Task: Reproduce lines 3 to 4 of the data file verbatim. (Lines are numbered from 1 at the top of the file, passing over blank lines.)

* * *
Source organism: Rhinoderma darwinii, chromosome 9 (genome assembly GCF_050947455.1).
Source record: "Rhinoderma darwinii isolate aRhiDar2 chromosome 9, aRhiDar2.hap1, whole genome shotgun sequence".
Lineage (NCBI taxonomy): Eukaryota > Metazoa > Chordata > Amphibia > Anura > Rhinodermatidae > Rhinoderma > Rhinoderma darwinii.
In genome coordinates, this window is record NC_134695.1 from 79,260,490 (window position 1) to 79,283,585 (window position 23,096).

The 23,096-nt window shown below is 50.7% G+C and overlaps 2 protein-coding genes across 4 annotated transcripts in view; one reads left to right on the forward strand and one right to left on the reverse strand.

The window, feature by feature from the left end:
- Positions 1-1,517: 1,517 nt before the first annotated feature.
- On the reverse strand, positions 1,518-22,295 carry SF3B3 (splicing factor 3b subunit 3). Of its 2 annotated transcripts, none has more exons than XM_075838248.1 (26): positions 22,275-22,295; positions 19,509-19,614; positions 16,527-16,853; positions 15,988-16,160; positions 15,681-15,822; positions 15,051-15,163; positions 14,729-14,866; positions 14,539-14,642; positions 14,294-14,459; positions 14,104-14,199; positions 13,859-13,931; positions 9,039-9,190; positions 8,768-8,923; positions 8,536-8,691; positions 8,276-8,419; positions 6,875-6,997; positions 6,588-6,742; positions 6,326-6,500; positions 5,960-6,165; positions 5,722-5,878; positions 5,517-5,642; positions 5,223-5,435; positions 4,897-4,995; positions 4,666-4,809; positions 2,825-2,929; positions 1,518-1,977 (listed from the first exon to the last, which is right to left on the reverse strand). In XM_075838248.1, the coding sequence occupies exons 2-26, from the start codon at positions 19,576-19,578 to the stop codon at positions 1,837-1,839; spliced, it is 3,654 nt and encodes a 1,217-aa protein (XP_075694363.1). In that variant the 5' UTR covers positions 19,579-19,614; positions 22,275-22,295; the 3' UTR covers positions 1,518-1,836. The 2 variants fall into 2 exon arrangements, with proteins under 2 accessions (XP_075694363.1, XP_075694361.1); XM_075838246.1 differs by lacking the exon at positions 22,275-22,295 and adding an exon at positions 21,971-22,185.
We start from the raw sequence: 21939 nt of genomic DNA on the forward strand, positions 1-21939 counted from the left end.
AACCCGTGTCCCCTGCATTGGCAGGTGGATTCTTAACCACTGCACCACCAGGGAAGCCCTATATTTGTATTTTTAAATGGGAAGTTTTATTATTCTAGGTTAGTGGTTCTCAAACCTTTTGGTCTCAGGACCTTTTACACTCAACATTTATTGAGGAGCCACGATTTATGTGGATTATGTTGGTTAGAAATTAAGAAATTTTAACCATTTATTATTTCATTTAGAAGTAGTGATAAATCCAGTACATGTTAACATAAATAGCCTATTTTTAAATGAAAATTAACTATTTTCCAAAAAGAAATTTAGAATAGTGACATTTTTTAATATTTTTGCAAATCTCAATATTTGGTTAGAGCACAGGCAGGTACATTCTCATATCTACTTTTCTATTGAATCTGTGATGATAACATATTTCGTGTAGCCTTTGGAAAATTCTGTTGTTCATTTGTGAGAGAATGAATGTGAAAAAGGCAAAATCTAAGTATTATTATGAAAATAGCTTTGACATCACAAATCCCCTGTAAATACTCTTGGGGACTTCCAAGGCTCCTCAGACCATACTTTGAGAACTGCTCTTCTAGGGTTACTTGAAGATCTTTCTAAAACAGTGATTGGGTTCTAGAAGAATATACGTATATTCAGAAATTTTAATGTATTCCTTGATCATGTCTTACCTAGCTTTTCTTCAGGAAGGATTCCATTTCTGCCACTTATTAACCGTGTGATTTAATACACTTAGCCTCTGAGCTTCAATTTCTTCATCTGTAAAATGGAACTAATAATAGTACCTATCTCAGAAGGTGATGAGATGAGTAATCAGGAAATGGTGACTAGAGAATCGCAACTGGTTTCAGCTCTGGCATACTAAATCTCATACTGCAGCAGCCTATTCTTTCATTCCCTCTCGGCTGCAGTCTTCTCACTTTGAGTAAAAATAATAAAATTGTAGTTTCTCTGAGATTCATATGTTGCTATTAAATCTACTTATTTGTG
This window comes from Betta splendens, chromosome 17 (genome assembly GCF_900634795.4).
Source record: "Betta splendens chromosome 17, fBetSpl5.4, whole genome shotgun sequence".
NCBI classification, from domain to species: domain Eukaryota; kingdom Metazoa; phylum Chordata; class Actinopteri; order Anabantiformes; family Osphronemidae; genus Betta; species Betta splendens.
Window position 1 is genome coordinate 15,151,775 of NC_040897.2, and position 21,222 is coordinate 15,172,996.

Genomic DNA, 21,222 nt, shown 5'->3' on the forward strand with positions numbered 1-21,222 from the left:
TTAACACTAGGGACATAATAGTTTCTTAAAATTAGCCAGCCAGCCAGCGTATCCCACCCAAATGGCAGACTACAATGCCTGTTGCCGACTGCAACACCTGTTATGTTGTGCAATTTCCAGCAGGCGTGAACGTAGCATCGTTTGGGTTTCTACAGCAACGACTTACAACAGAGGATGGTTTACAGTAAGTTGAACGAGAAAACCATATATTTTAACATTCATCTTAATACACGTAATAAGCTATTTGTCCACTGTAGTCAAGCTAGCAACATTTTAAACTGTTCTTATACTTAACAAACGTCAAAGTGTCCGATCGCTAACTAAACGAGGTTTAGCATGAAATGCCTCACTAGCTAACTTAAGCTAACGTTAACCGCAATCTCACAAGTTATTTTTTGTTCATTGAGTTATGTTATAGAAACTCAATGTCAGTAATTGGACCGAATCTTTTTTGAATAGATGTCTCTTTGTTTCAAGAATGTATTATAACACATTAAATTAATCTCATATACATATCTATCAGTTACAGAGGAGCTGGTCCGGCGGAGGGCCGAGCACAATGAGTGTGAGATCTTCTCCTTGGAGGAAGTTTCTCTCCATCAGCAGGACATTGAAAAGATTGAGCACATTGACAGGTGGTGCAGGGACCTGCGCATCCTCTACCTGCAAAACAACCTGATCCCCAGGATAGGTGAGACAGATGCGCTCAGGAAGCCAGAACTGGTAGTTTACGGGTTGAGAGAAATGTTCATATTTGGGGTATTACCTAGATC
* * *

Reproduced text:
Lineage (NCBI taxonomy): Eukaryota > Metazoa > Chordata > Amphibia > Anura > Rhinodermatidae > Rhinoderma > Rhinoderma darwinii.
In genome coordinates, this window is record NC_134695.1 from 79,260,490 (window position 1) to 79,283,585 (window position 23,096).